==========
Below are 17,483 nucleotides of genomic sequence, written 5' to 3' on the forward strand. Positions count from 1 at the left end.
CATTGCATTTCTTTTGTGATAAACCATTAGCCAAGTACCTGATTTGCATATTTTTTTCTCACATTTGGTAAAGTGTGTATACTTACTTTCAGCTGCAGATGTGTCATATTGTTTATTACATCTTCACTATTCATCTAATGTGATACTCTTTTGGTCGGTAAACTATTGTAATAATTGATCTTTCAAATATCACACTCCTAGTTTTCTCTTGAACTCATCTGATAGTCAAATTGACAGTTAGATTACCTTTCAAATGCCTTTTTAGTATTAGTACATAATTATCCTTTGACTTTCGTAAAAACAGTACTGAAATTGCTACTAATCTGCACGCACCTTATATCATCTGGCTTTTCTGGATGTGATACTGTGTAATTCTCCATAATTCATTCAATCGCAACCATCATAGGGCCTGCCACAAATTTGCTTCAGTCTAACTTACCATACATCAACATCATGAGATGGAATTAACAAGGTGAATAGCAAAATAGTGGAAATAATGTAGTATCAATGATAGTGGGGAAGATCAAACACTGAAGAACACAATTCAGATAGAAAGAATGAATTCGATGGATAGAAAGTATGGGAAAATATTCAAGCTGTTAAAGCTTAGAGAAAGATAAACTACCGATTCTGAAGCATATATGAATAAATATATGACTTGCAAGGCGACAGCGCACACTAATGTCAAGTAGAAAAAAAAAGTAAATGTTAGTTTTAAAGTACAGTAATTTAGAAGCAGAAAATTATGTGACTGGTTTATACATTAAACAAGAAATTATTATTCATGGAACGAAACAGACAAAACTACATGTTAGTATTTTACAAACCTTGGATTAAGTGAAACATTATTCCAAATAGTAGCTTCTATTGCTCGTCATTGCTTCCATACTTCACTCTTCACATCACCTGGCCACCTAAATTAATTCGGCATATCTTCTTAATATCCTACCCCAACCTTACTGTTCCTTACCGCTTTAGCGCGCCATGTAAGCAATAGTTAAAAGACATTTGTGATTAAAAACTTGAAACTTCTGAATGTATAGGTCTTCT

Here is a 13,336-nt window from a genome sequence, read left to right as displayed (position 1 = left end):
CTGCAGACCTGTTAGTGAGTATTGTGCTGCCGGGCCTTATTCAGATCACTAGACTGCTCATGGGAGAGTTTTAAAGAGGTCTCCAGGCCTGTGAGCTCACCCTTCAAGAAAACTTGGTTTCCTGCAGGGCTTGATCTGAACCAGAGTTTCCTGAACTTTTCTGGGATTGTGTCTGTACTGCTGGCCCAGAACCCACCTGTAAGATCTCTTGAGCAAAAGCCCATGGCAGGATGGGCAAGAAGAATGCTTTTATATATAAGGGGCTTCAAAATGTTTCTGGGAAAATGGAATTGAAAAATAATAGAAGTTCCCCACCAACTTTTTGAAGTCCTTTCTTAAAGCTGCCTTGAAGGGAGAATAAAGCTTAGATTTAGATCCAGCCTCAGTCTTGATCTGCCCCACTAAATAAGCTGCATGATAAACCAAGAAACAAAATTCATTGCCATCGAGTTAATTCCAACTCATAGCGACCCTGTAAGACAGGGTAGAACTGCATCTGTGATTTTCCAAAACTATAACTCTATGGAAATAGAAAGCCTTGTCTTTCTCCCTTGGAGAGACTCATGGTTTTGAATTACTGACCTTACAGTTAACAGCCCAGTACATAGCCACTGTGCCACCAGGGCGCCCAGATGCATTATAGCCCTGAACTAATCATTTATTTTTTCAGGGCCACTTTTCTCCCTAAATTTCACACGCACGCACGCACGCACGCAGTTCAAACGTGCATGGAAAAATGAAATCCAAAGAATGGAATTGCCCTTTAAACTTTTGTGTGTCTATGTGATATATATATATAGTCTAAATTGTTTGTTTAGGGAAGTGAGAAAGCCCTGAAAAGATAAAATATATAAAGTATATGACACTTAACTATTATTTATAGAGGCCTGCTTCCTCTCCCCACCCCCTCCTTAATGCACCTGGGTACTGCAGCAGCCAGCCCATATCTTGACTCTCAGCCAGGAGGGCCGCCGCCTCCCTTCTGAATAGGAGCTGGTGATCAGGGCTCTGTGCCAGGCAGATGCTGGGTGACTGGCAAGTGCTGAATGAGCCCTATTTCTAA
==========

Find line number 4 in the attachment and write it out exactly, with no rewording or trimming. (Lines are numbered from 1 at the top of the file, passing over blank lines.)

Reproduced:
CTGCAGACCTGTTAGTGAGTATTGTGCTGCCGGGCCTTATTCAGATCACTAGACTGCTCATGGGAGAGTTTTAAAGAGGTCTCCAGGCCTGTGAGCTCACCCTTCAAGAAAACTTGGTTTCCTGCAGGGCTTGATCTGAACCAGAGTTTCCTGAACTTTTCTGGGATTGTGTCTGTACTGCTGGCCCAGAACCCACCTGTAAGATCTCTTGAGCAAAAGCCCATGGCAGGATGGGCAAGAAGAATGCTTTTATATATAAGGGGCTTCAAAATGTTTCTGGGAAAATGGAATTGAAAAATAATAGAAGTTCCCCACCAACTTTTTGAAGTCCTTTCTTAAAGCTGCCTTGAAGGGAGAATAAAGCTTAGATTTAGATCCAGCCTCAGTCTTGATCTGCCCCACTAAATAAGCTGCATGATAAACCAAGAAACAAAATTCATTGCCATCGAGTTAATTCCAACTCATAGCGACCCTGTAAGACAGGGTAGAACTGCATCTGTGATTTTCCAAAACTATAACTCTATGGAAATAGAAAGCCTTGTCTTTCTCCCTTGGAGAGACTCATGGTTTTGAATTACTGACCTTACAGTTAACAGCCCAGTACATAGCCACTGTGCCACCAGGGCGCCCAGATGCATTATAGCCCTGAACTAATCATTTATTTTTTCAGGGCCACTTTTCTCCCTAAATTTCACACGCACGCACGCACGCACGCAGTTCAAACGTGCATGGAAAAATGAAATCCAAAGAATGGAATTGCCCTTTAAACTTTTGTGTGTCTATGTGATATATATATATAGTCTAAATTGTTTGTTTAGGGAAGTGAGAAAGCCCTGAAAAGATAAAATATATAAAGTATATGACACTTAACTATTATTTATAGAGGCCTGCTTCCTCTCCCCACCCCCTCCTTAATGCACCTGGGTACTGCAGCAGCCAGCCCATATCTTGACTCTCAGCCAGGAGGGCCGCCGCCTCCCTTCTGAATAGGAGCTGGTGATCAGGGCTCTGTGCCAGGCAGATGCTGGGTGACTGGCAAGTGCTGAATGAGCCCTATTTCTAA